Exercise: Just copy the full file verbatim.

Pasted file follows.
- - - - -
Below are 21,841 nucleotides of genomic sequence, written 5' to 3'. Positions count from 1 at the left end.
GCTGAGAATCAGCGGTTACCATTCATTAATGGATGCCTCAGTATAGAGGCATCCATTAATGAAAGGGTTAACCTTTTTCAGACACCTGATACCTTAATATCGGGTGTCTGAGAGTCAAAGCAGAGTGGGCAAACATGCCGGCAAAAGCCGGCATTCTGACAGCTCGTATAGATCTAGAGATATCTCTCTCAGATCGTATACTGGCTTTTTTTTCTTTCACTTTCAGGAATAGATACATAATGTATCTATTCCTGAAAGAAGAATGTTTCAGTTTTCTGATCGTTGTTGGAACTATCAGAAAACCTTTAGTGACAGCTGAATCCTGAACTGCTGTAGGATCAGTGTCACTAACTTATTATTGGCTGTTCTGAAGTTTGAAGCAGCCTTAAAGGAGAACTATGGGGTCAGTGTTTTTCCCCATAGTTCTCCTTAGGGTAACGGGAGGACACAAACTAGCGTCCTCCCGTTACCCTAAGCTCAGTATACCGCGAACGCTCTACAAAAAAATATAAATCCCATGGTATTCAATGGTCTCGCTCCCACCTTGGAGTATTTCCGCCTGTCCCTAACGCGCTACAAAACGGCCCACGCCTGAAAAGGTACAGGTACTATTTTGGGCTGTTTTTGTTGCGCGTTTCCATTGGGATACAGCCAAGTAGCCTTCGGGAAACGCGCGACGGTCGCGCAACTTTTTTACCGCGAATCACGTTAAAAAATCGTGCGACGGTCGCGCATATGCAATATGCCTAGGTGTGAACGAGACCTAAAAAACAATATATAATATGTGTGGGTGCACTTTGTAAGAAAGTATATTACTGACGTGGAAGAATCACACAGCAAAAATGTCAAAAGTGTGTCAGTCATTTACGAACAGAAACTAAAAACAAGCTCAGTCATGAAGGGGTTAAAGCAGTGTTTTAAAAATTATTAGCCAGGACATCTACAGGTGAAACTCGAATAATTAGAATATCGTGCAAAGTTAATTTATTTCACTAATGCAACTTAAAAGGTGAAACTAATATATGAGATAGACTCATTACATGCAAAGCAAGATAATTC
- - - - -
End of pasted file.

Below are 21,841 nucleotides of genomic sequence, written 5' to 3'. Positions count from 1 at the left end.
GCTGAGAATCAGCGGTTACCATTCATTAATGGATGCCTCAGTATAGAGGCATCCATTAATGAAAGGGTTAACCTTTTTCAGACACCTGATACCTTAATATCGGGTGTCTGAGAGTCAAAGCAGAGTGGGCAAACATGCCGGCAAAAGCCGGCATTCTGACAGCTCGTATAGATCTAGAGATATCTCTCTCAGATCGTATACTGGCTTTTTTTTCTTTCACTTTCAGGAATAGATACATAATGTATCTATTCCTGAAAGAAGAATGTTTCAGTTTTCTGATCGTTGTTGGAACTATCAGAAAACCTTTAGTGACAGCTGAATCCTGAACTGCTGTAGGATCAGTGTCACTAACTTATTATTGGCTGTTCTGAAGTTTGAAGCAGCCTTAAAGGAGAACTATGGGGTCAGTGTTTTTCCCCATAGTTCTCCTTAGGGTAACGGGAGGACACAAACTAGCGTCCTCCCGTTACCCTAAGCTCAGTATACCGCGAACGCTCTACAAAAAAATATAAATCCCATGGTATTCAATGGTCTCGCTCCCACCTTGGAGTATTTCCGCCTGTCCCTAACGCGCTACAAAACGGCCCACGCCTGAAAAGGTACAGGTACTATTTTGGGCTGTTTTTGTTGCGCGTTTCCATTGGGATACAGCCAAGTAGCCTTCGGGAAACGCGCGACGGTCGCGCAACTTTTTTACCGCGAATCACGTTAAAAAATCGTGCGACGGTCGCGCATATGCAATATGCCTAGGTGTGAACGAGACCTAAAAAACAATATATAATATGTGTGGGTGCACTTTGTAAGAAAGTATATTACTGACGTGGAAGAATCACACAGCAAAAATGTCAAAAGTGTGTCAGTCATTTACGAACAGAAACTAAAAACAAGCTCAGTCATGAAGGGGTTAAAGCAGTGTTTTAAAAATTATTAGCCAGGACATCTACAGGTGAAACTCGAATAATTAGAATATCGTGCAAAGTTAATTTATTTCACTAATGCAACTTAAAAGGTGAAACTAATATATGAGATAGACTCATTACATGCAAAGCAAGATAATTC